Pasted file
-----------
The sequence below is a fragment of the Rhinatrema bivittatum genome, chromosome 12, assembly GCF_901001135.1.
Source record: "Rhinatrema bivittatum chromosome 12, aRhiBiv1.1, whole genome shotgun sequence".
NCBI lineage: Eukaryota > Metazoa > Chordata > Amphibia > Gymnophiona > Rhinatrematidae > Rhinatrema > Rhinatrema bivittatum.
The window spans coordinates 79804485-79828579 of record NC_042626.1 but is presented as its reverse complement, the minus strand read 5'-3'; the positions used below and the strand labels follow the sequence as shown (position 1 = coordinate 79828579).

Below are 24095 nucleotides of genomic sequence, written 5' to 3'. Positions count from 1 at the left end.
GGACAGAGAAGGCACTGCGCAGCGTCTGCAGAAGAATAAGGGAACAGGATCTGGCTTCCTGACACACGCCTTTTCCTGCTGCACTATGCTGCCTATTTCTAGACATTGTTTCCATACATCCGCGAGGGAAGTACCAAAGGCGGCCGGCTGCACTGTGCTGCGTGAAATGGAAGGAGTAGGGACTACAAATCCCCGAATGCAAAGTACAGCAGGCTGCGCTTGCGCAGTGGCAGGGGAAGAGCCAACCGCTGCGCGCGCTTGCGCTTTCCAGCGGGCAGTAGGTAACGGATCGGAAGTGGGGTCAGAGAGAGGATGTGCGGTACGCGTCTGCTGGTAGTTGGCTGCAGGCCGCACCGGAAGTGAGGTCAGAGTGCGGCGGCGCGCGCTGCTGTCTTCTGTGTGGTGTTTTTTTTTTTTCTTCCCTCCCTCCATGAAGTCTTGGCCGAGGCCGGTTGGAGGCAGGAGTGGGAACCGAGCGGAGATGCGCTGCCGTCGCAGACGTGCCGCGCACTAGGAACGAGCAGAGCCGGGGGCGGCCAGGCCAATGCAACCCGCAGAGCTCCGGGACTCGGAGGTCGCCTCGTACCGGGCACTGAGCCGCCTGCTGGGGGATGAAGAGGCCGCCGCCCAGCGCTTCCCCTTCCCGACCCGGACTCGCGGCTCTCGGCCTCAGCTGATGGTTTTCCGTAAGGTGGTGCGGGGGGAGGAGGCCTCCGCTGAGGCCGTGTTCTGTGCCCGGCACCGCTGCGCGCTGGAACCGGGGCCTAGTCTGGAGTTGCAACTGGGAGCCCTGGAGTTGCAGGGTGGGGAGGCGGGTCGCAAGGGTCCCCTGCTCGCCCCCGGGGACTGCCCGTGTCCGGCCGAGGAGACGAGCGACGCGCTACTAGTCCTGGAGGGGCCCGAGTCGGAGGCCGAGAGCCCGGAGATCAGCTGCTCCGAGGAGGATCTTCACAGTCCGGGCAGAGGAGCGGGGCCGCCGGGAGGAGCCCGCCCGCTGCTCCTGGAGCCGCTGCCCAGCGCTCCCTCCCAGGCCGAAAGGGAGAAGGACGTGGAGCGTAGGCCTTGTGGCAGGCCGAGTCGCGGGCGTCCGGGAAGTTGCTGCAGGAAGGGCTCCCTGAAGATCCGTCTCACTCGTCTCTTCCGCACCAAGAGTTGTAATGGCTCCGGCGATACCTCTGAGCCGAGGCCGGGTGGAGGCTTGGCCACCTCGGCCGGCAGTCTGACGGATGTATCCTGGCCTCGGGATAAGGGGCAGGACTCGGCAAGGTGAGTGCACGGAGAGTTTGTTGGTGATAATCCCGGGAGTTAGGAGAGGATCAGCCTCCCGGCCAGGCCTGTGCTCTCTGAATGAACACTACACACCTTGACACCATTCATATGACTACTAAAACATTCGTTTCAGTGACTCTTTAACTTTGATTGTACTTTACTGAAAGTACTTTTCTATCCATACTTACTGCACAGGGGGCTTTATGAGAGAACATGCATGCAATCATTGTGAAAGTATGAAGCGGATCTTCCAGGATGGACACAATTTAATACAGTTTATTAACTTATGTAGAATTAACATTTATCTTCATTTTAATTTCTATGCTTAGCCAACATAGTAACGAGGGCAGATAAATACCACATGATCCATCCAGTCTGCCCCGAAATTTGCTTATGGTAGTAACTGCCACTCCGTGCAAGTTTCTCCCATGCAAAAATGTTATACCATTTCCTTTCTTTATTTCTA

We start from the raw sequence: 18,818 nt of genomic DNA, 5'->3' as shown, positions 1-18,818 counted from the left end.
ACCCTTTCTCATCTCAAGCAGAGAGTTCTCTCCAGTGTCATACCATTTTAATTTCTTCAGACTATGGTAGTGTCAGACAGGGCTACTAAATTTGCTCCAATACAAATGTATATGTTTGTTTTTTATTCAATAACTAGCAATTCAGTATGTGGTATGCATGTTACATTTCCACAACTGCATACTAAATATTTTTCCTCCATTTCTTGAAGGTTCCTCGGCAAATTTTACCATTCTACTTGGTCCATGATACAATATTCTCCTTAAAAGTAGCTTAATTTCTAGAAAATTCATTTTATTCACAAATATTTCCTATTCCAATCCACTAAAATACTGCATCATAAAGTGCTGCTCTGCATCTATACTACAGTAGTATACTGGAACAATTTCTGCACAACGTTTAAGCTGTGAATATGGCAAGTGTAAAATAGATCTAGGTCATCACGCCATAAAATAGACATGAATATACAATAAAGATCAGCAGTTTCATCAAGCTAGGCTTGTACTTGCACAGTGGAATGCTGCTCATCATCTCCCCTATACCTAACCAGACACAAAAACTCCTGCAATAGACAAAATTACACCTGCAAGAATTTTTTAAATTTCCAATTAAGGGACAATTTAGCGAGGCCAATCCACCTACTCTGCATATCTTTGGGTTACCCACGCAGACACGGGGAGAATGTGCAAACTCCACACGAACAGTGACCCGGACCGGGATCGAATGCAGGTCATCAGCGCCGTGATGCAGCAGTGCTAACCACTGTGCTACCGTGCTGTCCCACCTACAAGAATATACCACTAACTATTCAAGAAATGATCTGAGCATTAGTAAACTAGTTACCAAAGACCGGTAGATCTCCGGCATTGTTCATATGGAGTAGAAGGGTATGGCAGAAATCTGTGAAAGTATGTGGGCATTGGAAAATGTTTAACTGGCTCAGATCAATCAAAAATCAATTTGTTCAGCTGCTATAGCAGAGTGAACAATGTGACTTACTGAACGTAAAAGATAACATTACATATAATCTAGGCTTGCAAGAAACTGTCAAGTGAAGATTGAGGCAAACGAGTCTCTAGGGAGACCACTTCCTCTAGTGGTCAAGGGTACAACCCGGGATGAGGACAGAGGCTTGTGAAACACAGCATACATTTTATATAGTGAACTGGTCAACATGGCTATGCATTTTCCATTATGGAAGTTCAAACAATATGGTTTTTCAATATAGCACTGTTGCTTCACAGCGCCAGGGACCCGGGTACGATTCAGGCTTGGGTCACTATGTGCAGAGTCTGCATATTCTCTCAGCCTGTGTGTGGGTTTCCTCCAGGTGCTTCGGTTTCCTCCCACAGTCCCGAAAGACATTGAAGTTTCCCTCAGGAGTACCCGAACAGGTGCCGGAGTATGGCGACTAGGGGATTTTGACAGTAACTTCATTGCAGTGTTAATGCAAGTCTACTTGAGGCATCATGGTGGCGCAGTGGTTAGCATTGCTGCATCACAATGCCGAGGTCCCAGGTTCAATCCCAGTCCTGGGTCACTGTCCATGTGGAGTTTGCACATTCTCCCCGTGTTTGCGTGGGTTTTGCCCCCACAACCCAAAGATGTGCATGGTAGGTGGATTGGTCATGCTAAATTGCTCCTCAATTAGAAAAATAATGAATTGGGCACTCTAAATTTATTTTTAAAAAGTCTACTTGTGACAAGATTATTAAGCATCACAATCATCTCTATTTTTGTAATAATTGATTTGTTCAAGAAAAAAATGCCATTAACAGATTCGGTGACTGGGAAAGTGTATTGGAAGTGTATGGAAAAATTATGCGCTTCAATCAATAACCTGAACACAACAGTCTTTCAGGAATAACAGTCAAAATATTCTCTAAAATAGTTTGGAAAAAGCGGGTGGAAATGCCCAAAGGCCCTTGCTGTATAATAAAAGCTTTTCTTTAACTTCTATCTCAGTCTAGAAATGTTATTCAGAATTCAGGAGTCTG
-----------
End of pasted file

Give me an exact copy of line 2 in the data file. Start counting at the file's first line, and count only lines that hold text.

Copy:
Source record: "Rhinatrema bivittatum chromosome 12, aRhiBiv1.1, whole genome shotgun sequence".